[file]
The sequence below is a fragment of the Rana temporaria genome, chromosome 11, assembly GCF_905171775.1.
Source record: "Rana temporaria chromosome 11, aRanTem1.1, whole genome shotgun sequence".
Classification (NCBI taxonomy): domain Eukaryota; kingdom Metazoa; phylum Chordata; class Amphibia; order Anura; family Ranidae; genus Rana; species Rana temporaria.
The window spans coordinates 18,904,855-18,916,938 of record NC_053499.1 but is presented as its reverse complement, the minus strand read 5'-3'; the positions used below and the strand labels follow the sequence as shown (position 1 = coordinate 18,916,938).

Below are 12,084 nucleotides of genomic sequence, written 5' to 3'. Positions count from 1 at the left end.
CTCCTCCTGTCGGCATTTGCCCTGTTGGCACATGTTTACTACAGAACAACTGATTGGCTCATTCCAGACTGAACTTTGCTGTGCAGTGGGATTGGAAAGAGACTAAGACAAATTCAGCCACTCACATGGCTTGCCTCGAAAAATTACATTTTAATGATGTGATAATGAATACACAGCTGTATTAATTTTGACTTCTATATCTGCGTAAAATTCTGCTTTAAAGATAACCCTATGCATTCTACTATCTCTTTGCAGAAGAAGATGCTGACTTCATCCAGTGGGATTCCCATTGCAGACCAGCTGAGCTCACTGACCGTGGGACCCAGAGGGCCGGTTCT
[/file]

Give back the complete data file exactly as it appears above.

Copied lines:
The sequence below is a fragment of the Rana temporaria genome, chromosome 11, assembly GCF_905171775.1.
Source record: "Rana temporaria chromosome 11, aRanTem1.1, whole genome shotgun sequence".
Classification (NCBI taxonomy): domain Eukaryota; kingdom Metazoa; phylum Chordata; class Amphibia; order Anura; family Ranidae; genus Rana; species Rana temporaria.
The window spans coordinates 18,904,855-18,916,938 of record NC_053499.1 but is presented as its reverse complement, the minus strand read 5'-3'; the positions used below and the strand labels follow the sequence as shown (position 1 = coordinate 18,916,938).

Below are 12,084 nucleotides of genomic sequence, written 5' to 3'. Positions count from 1 at the left end.
CTCCTCCTGTCGGCATTTGCCCTGTTGGCACATGTTTACTACAGAACAACTGATTGGCTCATTCCAGACTGAACTTTGCTGTGCAGTGGGATTGGAAAGAGACTAAGACAAATTCAGCCACTCACATGGCTTGCCTCGAAAAATTACATTTTAATGATGTGATAATGAATACACAGCTGTATTAATTTTGACTTCTATATCTGCGTAAAATTCTGCTTTAAAGATAACCCTATGCATTCTACTATCTCTTTGCAGAAGAAGATGCTGACTTCATCCAGTGGGATTCCCATTGCAGACCAGCTGAGCTCACTGACCGTGGGACCCAGAGGGCCGGTTCT